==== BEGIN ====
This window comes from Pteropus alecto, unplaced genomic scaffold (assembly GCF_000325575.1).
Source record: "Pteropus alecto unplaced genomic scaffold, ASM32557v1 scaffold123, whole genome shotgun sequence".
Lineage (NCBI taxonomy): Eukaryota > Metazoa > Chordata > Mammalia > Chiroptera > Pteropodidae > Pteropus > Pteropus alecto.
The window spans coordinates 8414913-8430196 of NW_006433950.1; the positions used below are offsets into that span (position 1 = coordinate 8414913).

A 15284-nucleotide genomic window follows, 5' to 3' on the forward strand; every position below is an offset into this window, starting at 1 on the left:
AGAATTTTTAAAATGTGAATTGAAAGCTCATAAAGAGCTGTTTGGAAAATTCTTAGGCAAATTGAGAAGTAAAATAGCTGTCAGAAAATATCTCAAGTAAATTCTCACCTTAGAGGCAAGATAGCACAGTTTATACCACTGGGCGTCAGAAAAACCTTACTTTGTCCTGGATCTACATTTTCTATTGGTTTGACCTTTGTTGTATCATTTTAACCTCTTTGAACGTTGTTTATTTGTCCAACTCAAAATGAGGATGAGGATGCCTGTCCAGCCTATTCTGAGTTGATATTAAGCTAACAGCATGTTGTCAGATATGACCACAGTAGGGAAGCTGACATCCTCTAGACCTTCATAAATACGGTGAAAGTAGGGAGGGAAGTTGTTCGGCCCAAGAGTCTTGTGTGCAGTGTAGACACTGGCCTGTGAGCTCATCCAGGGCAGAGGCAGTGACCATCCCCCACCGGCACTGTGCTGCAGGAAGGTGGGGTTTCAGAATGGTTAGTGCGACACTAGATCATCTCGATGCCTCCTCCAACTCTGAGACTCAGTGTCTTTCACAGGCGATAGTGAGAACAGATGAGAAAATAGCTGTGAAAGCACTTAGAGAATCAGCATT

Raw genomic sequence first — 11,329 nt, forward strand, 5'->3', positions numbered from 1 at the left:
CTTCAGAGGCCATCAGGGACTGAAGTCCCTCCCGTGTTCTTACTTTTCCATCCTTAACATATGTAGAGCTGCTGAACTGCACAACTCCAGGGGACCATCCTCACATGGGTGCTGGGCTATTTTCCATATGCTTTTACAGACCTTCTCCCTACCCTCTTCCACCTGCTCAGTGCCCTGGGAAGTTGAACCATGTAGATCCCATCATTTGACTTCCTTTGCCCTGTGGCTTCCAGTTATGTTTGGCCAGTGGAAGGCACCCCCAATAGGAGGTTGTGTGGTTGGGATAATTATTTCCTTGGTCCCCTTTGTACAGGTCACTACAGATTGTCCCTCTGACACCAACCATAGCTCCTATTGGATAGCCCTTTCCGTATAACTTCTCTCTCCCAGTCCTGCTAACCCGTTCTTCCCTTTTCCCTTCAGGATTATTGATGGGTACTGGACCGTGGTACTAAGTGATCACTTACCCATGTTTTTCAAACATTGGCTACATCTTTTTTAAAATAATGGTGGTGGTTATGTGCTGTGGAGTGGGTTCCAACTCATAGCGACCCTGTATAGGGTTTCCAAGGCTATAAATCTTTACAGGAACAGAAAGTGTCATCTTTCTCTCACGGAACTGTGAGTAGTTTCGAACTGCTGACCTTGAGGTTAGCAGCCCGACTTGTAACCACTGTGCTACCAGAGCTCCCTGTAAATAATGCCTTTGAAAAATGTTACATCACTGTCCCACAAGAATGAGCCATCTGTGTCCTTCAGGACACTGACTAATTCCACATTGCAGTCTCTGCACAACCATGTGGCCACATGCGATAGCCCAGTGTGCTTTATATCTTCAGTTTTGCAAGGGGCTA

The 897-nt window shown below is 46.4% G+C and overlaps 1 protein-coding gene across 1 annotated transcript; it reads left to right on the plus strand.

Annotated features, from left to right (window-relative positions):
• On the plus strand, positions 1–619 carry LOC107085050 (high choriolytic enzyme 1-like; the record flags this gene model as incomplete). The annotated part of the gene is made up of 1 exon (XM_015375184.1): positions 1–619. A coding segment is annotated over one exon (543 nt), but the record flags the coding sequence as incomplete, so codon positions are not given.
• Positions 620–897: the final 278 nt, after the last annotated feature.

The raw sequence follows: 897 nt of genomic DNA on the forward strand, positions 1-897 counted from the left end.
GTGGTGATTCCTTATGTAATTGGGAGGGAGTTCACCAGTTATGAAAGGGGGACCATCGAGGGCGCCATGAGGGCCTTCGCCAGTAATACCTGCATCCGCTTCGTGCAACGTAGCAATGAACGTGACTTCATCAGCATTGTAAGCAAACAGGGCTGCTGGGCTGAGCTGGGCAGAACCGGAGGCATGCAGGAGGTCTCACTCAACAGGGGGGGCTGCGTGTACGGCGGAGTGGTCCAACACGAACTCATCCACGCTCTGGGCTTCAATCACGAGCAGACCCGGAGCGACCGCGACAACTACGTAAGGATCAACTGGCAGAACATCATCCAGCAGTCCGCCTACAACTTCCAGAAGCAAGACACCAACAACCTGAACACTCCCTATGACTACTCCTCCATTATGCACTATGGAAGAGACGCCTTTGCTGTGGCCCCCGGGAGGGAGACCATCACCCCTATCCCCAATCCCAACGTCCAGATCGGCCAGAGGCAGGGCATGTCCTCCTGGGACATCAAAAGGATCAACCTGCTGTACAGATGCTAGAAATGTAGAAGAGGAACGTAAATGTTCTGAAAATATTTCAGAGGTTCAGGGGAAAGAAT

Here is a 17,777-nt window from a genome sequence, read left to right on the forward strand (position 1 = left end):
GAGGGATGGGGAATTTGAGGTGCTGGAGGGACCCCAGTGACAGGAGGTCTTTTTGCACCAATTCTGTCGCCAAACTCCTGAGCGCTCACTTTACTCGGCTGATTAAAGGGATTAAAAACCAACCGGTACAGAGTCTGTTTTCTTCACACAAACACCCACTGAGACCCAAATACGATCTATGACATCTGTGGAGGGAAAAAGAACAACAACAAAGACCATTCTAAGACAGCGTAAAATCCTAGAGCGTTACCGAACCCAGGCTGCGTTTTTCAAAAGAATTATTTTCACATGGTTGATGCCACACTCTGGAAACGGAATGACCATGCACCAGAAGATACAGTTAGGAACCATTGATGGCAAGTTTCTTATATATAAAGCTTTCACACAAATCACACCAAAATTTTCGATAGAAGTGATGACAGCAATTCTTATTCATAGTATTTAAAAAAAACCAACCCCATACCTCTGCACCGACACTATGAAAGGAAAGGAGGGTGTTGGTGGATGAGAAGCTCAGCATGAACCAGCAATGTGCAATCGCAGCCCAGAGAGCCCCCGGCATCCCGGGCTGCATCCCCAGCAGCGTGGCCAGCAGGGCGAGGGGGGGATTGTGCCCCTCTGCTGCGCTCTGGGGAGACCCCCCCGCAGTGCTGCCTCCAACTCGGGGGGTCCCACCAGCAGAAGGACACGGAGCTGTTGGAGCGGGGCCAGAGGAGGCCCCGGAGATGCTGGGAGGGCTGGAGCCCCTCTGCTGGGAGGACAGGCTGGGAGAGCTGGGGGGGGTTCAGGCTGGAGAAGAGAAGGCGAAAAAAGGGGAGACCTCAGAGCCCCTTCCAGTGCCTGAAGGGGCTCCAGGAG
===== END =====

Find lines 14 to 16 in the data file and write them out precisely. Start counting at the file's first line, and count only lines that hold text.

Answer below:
GTGGTGATTCCTTATGTAATTGGGAGGGAGTTCACCAGTTATGAAAGGGGGACCATCGAGGGCGCCATGAGGGCCTTCGCCAGTAATACCTGCATCCGCTTCGTGCAACGTAGCAATGAACGTGACTTCATCAGCATTGTAAGCAAACAGGGCTGCTGGGCTGAGCTGGGCAGAACCGGAGGCATGCAGGAGGTCTCACTCAACAGGGGGGGCTGCGTGTACGGCGGAGTGGTCCAACACGAACTCATCCACGCTCTGGGCTTCAATCACGAGCAGACCCGGAGCGACCGCGACAACTACGTAAGGATCAACTGGCAGAACATCATCCAGCAGTCCGCCTACAACTTCCAGAAGCAAGACACCAACAACCTGAACACTCCCTATGACTACTCCTCCATTATGCACTATGGAAGAGACGCCTTTGCTGTGGCCCCCGGGAGGGAGACCATCACCCCTATCCCCAATCCCAACGTCCAGATCGGCCAGAGGCAGGGCATGTCCTCCTGGGACATCAAAAGGATCAACCTGCTGTACAGATGCTAGAAATGTAGAAGAGGAACGTAAATGTTCTGAAAATATTTCAGAGGTTCAGGGGAAAGAAT

Here is a 17,777-nt window from a genome sequence, read left to right on the forward strand (position 1 = left end):
GAGGGATGGGGAATTTGAGGTGCTGGAGGGACCCCAGTGACAGGAGGTCTTTTTGCACCAATTCTGTCGCCAAACTCCTGAGCGCTCACTTTACTCGGCTGATTAAAGGGATTAAAAACCAACCGGTACAGAGTCTGTTTTCTTCACACAAACACCCACTGAGACCCAAATACGATCTATGACATCTGTGGAGGGAAAAAGAACAACAACAAAGACCATTCTAAGACAGCGTAAAATCCTAGAGCGTTACCGAACCCAGGCTGCGTTTTTCAAAAGAATTATTTTCACATGGTTGATGCCACACTCTGGAAACGGAATGACCATGCACCAGAAGATACAGTTAGGAACCATTGATGGCAAGTTTCTTATATATAAAGCTTTCACACAAATCACACCAAAATTTTCGATAGAAGTGATGACAGCAATTCTTATTCATAGTATTTAAAAAAAACCAACCCCATACCTCTGCACCGACACTATGAAAGGAAAGGAGGGTGTTGGTGGATGAGAAGCTCAGCATGAACCAGCAATGTGCAATCGCAGCCCAGAGAGCCCCCGGCATCCCGGGCTGCATCCCCAGCAGCGTGGCCAGCAGGGCGAGGGGGGGATTGTGCCCCTCTGCTGCGCTCTGGGGAGACCCCCCCGCAGTGCTGCCTCCAACTCGGGGGGTCCCACCAGCAGAAGGACACGGAGCTGTTGGAGCGGGGCCAGAGGAGGCCCCGGAGATGCTGGGAGGGCTGGAGCCCCTCTGCTGGGAGGACAGGCTGGGAGAGCTGGGGGGGGTTCAGGCTGGAGAAGAGAAGGCGAAAAAAGGGGAGACCTCAGAGCCCCTTCCAGTGCCTGAAGGGGCTCCAGGAG